6th Iowa State University Summer Symposium on Science Communication Understanding the Role of Trust and Credibility in Science Communication 7-9 June, 2018; Ames, Iowa Submission deadline: January 29, 2018
Trust and credibility are two critical heuristics that the public uses to interpret, evaluate and make decisions about complex, uncertain and controversial scientific information (Brossard and Nisbet, 2007; Pornpitakpan, 2004). Previous scholars have defined credibility as a multi-item construct that emerges from some combination of the audience’s perceptions of the source’s “trustworthiness” (character, honesty, believability) (McCroskey & Teven, 1999), “expertise” (qualifications, intelligence, authority, knowledge), and “goodwill” (caring, responsiveness, concern, empathy) (Teven, 2008). Though previous studies have described the importance of trust and credibility across several contexts, knowledge about these topics is widely dispersed across multiple fields, each with different definitions, measures and theoretical frameworks (National Academies of Sciences, 2016).
By bringing together an interdisciplinary team of scholars and practitioners to explore these constructs from multiple disciplinary perspectives, we seek to promote a deeper conversation that expands our understanding of the processes, definitions, discourses, outcomes and limitations of credibility and trust in the contexts of science, the environment, health, crisis and risk. While trust and credibility are broadly described as key components of public engagement, and collaborative decision-making, our goal is to promote a conversation that asks: How do publics, contexts, and discourses enable or constrain trust and credibility? How do trust and credibility emerge? When do trust and public perceptions of credibility encourage or delay public action (e.g., when a community member decides not to act because they trust the experts to do the work)? What are the relationships between credibility and trust on communities’ interpretations and receptivity to information and decision-making?
We invite contributions from relevant disciplines including communication, rhetoric, human dimensions of natural resources, planning, science and technology studies, history and philosophy of science, psychology, sociology, design, as well as from scientists who have been involved in science communication and broader impacts activities. A variety of approaches including conceptual analysis, case studies, humanistic, qualitative and quantitative methods is also encouraged. Possible foci include:
Defining trust and credibility and relationships between these multi-item constructs. · Exploring how credibility and trust vary depending on the communicator, the context, the audiences, and the mode of delivery. Identifying the factors that affect the trust and credibility of scientists and scientific understanding in science-related controversies. · Analyzing public perceptions of credibility when seeking out scientific information. Conceptualizing new or alternative models or techniques for integrating approaches that enhance public perceptions of scientific credibility or build new pathways for trust and credibility using novel models of science communication design, implementation, and evaluation. Understanding how trust and credibility emerge in both formal and informal learning and across curricula in secondary and higher education. Developing interdisciplinary collaborations, partnerships and/or teams that integrate social science, design, and humanistic approaches to build trust, credibility and public engagement of science. The following types of submissions are welcome:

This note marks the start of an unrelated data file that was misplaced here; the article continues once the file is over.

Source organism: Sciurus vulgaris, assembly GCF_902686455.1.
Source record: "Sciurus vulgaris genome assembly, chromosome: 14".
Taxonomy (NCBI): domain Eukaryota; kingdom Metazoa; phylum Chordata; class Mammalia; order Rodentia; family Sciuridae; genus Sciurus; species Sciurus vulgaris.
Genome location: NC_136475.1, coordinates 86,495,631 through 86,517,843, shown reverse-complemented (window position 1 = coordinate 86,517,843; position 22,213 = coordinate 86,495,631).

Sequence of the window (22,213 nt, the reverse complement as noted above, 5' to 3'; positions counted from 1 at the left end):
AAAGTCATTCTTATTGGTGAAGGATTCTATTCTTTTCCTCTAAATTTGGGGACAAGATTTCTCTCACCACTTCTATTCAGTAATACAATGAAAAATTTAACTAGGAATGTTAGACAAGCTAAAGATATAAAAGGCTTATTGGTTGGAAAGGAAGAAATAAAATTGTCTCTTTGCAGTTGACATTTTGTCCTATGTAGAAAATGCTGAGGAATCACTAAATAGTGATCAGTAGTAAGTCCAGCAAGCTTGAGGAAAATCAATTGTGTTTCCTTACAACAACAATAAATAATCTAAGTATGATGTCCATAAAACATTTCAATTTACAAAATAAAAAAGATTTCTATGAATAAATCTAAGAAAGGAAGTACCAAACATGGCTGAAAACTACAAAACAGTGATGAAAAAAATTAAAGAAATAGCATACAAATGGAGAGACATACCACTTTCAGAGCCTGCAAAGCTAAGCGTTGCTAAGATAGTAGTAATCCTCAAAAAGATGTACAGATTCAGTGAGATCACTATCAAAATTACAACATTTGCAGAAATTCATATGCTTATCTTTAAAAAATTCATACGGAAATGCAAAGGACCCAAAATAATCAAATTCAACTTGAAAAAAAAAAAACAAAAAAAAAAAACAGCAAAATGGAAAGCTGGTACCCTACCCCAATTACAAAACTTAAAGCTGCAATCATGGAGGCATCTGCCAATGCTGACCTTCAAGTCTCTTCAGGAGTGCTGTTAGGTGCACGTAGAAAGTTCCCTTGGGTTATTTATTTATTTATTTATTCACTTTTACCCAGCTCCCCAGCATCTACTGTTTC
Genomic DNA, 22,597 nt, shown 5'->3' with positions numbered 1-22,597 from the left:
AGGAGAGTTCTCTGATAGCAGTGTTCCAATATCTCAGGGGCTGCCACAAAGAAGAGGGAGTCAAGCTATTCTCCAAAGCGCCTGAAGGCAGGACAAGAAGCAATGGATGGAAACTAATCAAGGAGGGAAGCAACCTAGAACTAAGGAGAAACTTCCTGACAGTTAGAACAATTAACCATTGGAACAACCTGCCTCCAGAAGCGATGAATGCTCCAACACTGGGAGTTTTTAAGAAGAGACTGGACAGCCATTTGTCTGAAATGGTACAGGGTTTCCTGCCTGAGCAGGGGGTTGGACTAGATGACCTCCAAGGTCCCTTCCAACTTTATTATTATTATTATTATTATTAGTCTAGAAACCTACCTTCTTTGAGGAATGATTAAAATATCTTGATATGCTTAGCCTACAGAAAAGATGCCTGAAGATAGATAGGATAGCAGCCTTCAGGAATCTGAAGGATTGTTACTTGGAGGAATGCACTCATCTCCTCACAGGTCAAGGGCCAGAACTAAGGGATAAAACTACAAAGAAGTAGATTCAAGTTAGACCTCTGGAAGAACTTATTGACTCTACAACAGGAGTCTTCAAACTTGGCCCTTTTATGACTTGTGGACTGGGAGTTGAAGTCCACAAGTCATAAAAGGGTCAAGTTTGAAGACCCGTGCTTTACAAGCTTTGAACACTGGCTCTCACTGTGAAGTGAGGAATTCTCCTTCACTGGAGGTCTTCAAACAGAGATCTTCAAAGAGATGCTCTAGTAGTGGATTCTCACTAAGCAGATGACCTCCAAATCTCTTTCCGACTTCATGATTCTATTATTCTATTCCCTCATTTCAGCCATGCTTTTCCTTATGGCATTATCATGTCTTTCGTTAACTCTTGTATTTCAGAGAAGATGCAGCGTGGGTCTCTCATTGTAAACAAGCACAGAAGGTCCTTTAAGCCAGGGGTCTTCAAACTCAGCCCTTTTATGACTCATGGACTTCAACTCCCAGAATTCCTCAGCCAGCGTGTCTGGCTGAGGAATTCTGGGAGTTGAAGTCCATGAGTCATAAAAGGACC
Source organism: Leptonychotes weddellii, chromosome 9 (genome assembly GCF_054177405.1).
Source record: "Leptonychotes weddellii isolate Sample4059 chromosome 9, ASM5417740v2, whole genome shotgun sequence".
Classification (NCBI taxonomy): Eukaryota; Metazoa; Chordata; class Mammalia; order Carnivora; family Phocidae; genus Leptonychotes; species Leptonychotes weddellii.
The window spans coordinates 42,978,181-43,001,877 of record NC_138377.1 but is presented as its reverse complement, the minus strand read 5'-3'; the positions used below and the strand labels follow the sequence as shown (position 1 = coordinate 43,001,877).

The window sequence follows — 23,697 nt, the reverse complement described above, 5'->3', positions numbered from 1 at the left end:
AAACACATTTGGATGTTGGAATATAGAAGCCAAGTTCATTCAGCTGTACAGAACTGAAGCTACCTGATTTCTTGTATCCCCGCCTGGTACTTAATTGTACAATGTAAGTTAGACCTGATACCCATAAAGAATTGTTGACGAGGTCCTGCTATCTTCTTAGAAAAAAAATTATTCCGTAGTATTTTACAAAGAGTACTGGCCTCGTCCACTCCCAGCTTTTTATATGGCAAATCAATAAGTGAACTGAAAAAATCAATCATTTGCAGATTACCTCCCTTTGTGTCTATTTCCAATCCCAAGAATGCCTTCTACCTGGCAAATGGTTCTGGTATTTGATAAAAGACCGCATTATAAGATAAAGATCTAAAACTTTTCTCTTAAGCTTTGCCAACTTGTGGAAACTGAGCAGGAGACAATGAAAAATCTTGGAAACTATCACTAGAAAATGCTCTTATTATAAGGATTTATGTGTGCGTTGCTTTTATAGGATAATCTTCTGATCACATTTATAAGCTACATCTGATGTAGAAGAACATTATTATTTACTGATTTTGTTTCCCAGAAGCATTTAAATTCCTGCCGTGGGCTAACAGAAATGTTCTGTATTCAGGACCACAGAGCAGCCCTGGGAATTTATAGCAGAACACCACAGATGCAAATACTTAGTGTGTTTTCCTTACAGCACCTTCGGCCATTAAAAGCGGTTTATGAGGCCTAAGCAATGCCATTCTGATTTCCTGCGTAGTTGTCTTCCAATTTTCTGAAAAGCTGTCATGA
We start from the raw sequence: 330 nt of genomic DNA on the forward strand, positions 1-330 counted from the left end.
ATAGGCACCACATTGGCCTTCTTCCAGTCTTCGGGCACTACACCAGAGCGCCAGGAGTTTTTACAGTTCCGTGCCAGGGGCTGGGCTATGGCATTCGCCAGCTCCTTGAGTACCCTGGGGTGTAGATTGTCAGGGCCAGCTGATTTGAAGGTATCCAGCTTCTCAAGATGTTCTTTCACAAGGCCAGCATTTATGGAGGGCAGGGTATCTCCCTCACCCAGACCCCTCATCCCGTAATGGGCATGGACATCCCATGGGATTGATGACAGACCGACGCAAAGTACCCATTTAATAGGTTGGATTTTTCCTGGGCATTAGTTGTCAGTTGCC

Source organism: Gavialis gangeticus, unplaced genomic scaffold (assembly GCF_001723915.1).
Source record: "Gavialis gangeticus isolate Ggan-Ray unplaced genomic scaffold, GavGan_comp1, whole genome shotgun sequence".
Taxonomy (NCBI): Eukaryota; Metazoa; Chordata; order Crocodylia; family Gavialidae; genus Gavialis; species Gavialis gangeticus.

Individual Abstracts for papers that engage the symposium theme. Please indicate the expected status of the work to be presented (from early overview to completed study); note that works in progress can be accepted. Word count: 250-500, with an additional 5-10 item bibliography. Abstracts should be prepared for blind review; include a separate cover page with authors’ affiliation and contact information.
Panel Proposals should focus on a unifying topic, content area, method, research question, etc. relevant to the symposium theme. Panels may consist of up to 4 presenters. Panel proposals should not exceed 1500 words and must contain the following: (1) Thematic title of the panel; (2) Names, e-mail addresses, phone numbers, and affiliations of all participants; (3) A brief rationale for the panel; (4) titles and brief abstracts of each presentation.
All submissions must be received before midnight on January 29, 2019. Attach the submission (title page and separate text) as .pdf or .doc files to an email addressed to Dara Wald (email@example.com).
Proceedings from the symposium will be published in print-on-demand and electronic formats. For further information, visit scicomm.las.iastate.edu/ or contact Kathleen Hunt (firstname.lastname@example.org).
Program planning committee: Dara Wald and Kathleen Hunt (Iowa State University) with Jean Goodwin (North Carolina State) and Kajsa Dalrymple (University of Iowa).
Organizing committee: Michael Dahlstrom and Shuyang Qu (Iowa State University) ...